The theme of the Oklahoma Policy Institute’s third annual State Budget Summit could have been the exhortation by the institute’s outreach and advocacy specialist, Kara Joy McKee, who urged the audience, “Feel the fear, but do it anyway.”
The institute pulled no punches in documenting Oklahoma’s “full-fledged budget emergency.”
After adjusting for inflation, the state’s current budget is nearly $900 million, or more than 11 percent below 2009, when Oklahoma was mired in the Great Recession. A mid-year revenue failure has already been declared, forcing most agencies to make deeper cuts, and a second round of mid-year cuts may be coming. Legislators are expected to have $901 million less for next year, and the shortfall could be even greater.
In other words, as the institute’s Gene Perry explains, Oklahoma is a close cousin to Kansas, which dug itself into a financial catastrophe when making extreme tax cuts. Worse, two experts from the Kansas Center for Economic Growth, Annie McKay and Duanne Goosen, explained that the damage Kansas inflicted upon itself won’t be undone “for a generation.” The Oklahoma City audience was taken aback when it was told that Kansas has even addressed its shortfall by imposing enrollment fees for attending public schools.
OPI embodies the wisdom of House Minority Leader Scott Inman (D-Del City), who urges advocates to speak with precision when communicating with legislators. To that end, the institute formulates a pragmatic five-part proposal to address the budget crisis:
- Repeal the most recent income tax cut
- Adopt combined corporate reporting
- End the double deduction of state income taxes
- Improve collection of taxes owed on online purchases
- Accept federal funds for health care
I certainly hope that OPI (and others who seek to reform our system) have success in raising the consciousness of legislators on policies two through four. Their first and last proposals, however, should be no-brainers.
Repeated income tax cuts since the mid-2000s have reduced state revenue by more than $1 billion annually. According to the institute, when the Legislature made the last cut, it “never intended for it to take effect” in a situation like today as “revenues were falling and the state was experiencing a revenue failure.” Similarly, it makes no sense to reject federal funds to expand health care coverage to low-income adults.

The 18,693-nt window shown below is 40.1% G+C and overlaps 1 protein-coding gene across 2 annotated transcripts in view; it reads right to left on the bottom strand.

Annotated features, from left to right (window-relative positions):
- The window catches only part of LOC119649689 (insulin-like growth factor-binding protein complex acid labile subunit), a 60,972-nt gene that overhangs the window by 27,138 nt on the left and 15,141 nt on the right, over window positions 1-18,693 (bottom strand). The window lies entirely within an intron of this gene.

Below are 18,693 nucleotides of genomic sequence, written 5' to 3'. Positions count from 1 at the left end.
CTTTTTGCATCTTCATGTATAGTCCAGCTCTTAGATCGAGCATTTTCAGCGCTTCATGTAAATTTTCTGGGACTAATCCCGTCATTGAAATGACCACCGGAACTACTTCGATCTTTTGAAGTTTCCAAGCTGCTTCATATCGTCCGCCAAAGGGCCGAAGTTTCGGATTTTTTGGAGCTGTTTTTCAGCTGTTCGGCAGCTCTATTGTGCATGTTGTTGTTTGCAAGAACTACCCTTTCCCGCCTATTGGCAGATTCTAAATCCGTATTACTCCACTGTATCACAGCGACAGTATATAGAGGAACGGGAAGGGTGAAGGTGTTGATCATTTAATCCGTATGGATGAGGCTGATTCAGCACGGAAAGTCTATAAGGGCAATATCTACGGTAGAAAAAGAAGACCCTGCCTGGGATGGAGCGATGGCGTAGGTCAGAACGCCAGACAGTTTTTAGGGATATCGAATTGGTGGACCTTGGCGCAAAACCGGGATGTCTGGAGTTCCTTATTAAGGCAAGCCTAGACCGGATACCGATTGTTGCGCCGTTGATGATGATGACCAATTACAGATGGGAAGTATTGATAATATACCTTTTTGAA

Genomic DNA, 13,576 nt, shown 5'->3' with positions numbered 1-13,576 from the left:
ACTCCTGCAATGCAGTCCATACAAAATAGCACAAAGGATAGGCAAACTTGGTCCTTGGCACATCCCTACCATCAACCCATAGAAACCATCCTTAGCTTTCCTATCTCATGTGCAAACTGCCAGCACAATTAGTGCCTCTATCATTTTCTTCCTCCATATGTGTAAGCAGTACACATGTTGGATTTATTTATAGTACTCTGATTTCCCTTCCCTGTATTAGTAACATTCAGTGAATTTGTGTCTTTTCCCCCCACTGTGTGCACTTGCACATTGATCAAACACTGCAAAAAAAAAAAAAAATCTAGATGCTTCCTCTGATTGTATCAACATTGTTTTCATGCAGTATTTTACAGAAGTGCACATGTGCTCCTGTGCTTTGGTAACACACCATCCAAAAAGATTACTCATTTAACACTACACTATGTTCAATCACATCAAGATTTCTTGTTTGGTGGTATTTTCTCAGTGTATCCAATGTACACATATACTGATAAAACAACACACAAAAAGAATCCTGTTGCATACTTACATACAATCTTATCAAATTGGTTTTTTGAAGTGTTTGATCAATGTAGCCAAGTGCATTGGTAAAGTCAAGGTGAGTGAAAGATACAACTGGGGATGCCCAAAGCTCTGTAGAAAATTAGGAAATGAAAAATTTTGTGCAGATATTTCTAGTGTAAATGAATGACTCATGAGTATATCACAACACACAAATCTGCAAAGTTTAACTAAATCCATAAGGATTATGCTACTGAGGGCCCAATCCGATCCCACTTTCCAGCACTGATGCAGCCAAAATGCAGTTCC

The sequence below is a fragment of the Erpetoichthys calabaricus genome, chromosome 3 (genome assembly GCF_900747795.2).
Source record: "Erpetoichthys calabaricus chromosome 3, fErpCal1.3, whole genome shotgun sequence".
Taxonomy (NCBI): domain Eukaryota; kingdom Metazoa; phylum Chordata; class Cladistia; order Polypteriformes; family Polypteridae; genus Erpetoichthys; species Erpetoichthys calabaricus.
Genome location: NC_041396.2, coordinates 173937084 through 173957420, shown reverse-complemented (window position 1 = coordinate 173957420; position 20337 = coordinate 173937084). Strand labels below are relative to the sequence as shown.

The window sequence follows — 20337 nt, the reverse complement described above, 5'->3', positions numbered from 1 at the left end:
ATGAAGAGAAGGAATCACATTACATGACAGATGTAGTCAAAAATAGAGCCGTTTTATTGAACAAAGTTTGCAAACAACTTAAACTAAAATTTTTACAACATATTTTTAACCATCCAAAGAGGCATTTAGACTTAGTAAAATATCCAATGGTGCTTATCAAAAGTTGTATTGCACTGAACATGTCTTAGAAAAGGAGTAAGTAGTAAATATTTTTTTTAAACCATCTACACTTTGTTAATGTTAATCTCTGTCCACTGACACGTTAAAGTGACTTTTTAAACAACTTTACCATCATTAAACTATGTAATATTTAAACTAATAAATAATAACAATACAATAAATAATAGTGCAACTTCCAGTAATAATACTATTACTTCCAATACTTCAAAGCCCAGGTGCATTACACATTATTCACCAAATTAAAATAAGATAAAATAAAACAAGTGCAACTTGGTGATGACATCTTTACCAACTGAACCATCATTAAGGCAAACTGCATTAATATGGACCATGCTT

State Auditor Gary Jones weighs in on budget crisis
OPI is a nonpartisan organization that welcomes speakers from both sides of the aisle. The single best benefit of the institute’s openness, for me at least, is that it provides a venue for Republican State Auditor Gary Jones. Jones got into the budgetary weeds with anecdotes that explain how games are played with metrics that hide some of the real harm of the cutbacks. He also puts the problem in a wider perspective, noting the rise of “dark money” and how corporate influence has unduly swayed Oklahoma’s governance. (The only downside was that the late Republican Rep. David Dank was no longer around to share his wisdom with us.)
Although he is open to the full range of serious proposals for tackling Oklahoma’s crisis, OPI’s executive director David Blatt also offered reality checks for Republican “band-aids.” For instance, if the latest panacea (the consolidation of school districts) was implemented fully, so that we were like Hawaii and only had one school system, some money would be saved. Blatt then brought down the house with his conclusion, “Those savings would bring us from 49th to 49th in the nation in funding our students!”
I left OPI’s session with cautious optimism. They made the case that we must concentrate on offering precise and pragmatic proposals to dig the state out of our fiscal mess. Later, we must raise our horizons, learn the lessons of the recent budgetary irresponsibility, articulate a higher vision for our state and fund a social and economic policy worthy of a 21st-Century democracy.
As the adrenalin stimulated by the budget summit returned to normal, I then had to deal with the New York Times’ assessment of Oklahoma’s refusal to accept federal health care dollars. They stressed the power of ideology over practicalities. Oklahoma won’t accept federal dollars, it predicted, because, as former Gov. David Walters said, “‘Obamacare’ is a cuss word.” Walters then explained that we have no problem “begging” for federal money after an ice storm or a tornado, but “it’s just the Obamacare dollars that are radioactive.”
So, I also must admit to feeling greater trepidation, even after hearing thoughtful ways to proceed at the budget summit. Other than canceling my subscription to the New York Times, however, I can think of no other way to allay those fears about Oklahoma’s budget crisis except by listening to, and acting on, OPI’s wisdom.